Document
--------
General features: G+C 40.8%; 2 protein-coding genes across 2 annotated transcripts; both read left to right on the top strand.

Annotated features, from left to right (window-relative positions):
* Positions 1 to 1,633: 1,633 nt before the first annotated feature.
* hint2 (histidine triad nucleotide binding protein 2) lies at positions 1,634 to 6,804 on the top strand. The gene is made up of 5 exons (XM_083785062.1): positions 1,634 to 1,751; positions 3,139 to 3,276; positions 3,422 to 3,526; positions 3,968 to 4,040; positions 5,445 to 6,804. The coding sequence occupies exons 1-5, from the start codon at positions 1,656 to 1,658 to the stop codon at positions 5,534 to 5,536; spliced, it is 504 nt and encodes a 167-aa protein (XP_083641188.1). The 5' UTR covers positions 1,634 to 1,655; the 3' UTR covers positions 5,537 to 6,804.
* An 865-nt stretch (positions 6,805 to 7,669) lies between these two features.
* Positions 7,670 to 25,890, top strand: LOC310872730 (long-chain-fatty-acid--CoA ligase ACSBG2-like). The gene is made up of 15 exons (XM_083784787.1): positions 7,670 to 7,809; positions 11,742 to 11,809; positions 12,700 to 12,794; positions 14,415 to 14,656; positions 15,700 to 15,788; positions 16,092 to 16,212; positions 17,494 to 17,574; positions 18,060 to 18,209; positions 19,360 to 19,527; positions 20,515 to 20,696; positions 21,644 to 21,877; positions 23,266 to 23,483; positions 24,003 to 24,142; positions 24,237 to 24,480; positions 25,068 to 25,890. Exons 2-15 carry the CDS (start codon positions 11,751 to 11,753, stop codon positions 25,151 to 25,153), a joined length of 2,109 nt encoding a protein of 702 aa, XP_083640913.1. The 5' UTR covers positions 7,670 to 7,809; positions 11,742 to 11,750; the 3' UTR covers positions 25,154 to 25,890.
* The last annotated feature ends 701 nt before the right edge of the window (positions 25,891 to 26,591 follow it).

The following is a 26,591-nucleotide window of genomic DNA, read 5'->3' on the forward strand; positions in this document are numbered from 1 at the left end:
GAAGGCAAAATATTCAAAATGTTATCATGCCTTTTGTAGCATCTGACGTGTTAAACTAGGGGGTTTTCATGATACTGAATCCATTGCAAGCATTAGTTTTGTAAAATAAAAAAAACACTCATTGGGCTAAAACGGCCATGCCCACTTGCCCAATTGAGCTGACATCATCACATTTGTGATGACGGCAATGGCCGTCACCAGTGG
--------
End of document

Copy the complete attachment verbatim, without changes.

General features: G+C 40.8%; 2 protein-coding genes across 2 annotated transcripts; both read left to right on the top strand.

Annotated features, from left to right (window-relative positions):
* Positions 1 to 1,633: 1,633 nt before the first annotated feature.
* hint2 (histidine triad nucleotide binding protein 2) lies at positions 1,634 to 6,804 on the top strand. The gene is made up of 5 exons (XM_083785062.1): positions 1,634 to 1,751; positions 3,139 to 3,276; positions 3,422 to 3,526; positions 3,968 to 4,040; positions 5,445 to 6,804. The coding sequence occupies exons 1-5, from the start codon at positions 1,656 to 1,658 to the stop codon at positions 5,534 to 5,536; spliced, it is 504 nt and encodes a 167-aa protein (XP_083641188.1). The 5' UTR covers positions 1,634 to 1,655; the 3' UTR covers positions 5,537 to 6,804.
* An 865-nt stretch (positions 6,805 to 7,669) lies between these two features.
* Positions 7,670 to 25,890, top strand: LOC310872730 (long-chain-fatty-acid--CoA ligase ACSBG2-like). The gene is made up of 15 exons (XM_083784787.1): positions 7,670 to 7,809; positions 11,742 to 11,809; positions 12,700 to 12,794; positions 14,415 to 14,656; positions 15,700 to 15,788; positions 16,092 to 16,212; positions 17,494 to 17,574; positions 18,060 to 18,209; positions 19,360 to 19,527; positions 20,515 to 20,696; positions 21,644 to 21,877; positions 23,266 to 23,483; positions 24,003 to 24,142; positions 24,237 to 24,480; positions 25,068 to 25,890. Exons 2-15 carry the CDS (start codon positions 11,751 to 11,753, stop codon positions 25,151 to 25,153), a joined length of 2,109 nt encoding a protein of 702 aa, XP_083640913.1. The 5' UTR covers positions 7,670 to 7,809; positions 11,742 to 11,750; the 3' UTR covers positions 25,154 to 25,890.
* The last annotated feature ends 701 nt before the right edge of the window (positions 25,891 to 26,591 follow it).

The following is a 26,591-nucleotide window of genomic DNA, read 5'->3' on the forward strand; positions in this document are numbered from 1 at the left end:
GAAGGCAAAATATTCAAAATGTTATCATGCCTTTTGTAGCATCTGACGTGTTAAACTAGGGGGTTTTCATGATACTGAATCCATTGCAAGCATTAGTTTTGTAAAATAAAAAAAACACTCATTGGGCTAAAACGGCCATGCCCACTTGCCCAATTGAGCTGACATCATCACATTTGTGATGACGGCAATGGCCGTCACCAGTGG